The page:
I am waiting for dragons to spit fire—though the fear
is really nothing thanks to the cushioning nimbostratus in the low atmosphere.
So I am putting blackest mascara on my calm eyelashes, listening only

to the radio peeungs that tell us something has occurred, then watching
rainbow graphs spike as each whit of the Draconid dust hits our air.
I blink my eyes to dry, and we hurtle through the meteor shower.

Some speak of an attack, though it is really our own hunk of a planet
that crashes through the dragon trail, and even then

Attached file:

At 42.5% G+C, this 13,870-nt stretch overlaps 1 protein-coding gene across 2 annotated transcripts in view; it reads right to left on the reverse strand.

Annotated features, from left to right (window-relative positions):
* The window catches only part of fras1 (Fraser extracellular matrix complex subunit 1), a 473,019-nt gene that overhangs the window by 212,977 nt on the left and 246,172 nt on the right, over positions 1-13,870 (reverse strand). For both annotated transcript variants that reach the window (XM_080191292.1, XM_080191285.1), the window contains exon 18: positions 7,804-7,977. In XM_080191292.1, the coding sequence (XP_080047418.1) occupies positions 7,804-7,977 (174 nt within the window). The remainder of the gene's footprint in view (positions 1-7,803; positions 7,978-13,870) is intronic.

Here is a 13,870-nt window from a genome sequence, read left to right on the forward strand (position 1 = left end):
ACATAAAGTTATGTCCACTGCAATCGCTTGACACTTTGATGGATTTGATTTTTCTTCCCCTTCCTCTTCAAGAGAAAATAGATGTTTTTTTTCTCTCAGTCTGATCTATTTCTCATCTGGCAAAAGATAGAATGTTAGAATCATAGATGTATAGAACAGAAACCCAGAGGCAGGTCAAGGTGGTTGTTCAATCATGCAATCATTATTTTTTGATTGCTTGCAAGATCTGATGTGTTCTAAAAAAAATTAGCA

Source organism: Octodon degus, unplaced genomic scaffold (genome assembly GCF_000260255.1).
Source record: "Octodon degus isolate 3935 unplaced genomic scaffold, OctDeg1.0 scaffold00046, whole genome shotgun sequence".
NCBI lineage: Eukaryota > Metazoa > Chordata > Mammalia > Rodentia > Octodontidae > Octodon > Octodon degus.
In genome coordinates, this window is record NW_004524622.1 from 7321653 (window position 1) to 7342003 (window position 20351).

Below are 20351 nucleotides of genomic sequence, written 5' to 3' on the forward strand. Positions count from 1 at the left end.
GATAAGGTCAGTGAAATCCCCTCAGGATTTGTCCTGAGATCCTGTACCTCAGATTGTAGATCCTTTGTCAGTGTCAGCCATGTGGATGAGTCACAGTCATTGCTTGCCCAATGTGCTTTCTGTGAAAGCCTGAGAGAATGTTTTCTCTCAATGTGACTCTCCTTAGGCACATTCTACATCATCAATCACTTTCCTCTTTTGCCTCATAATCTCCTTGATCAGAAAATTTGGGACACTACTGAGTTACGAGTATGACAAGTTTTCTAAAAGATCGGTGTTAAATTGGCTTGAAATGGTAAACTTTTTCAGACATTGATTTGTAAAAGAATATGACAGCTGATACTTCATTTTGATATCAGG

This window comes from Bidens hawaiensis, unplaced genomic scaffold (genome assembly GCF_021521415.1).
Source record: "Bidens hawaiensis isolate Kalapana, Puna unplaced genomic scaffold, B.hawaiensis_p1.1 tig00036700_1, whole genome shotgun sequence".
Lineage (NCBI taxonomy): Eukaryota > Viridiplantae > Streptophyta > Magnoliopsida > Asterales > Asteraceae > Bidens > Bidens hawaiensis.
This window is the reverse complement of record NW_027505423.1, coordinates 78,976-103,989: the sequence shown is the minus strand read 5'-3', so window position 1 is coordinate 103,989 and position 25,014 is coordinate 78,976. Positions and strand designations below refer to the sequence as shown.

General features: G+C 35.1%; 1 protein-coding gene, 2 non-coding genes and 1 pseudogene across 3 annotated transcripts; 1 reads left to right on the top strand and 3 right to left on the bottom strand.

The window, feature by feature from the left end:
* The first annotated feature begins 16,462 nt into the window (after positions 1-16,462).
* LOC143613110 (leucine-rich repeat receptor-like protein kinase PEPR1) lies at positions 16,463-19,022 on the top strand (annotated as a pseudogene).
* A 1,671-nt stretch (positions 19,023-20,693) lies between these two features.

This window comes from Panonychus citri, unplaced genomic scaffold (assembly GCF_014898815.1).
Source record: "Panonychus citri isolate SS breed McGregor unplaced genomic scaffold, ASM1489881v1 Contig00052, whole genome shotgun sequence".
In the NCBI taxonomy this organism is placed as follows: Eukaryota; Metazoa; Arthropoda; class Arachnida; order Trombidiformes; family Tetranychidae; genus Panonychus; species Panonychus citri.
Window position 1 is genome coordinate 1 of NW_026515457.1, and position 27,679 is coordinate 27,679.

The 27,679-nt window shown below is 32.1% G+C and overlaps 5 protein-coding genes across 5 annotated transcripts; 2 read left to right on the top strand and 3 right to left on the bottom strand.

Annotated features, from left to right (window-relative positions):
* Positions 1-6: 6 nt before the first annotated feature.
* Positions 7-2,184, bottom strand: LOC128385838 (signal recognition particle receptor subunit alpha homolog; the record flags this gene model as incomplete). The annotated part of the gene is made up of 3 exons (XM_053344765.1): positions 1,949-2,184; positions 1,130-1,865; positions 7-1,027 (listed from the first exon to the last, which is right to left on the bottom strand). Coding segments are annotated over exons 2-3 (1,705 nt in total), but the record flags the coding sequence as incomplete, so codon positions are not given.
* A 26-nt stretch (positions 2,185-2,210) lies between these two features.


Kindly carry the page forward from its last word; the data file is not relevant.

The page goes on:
it is only dragons because we’ve named them so from fear and constellation.

We are just bits in space, and the radiograph is the best way to feel that,
blanketed as we are by daylight and low-sailing clouds.
But oh, despite all of that they are beautiful, aren’t they,

all fire-streaks and impulsive combustion, a lesson in the drama and brevity
of make-up and us all. Furious heat, appearing hot between blinks, leaving us
with only its own after-image to aspire to. And even that fades.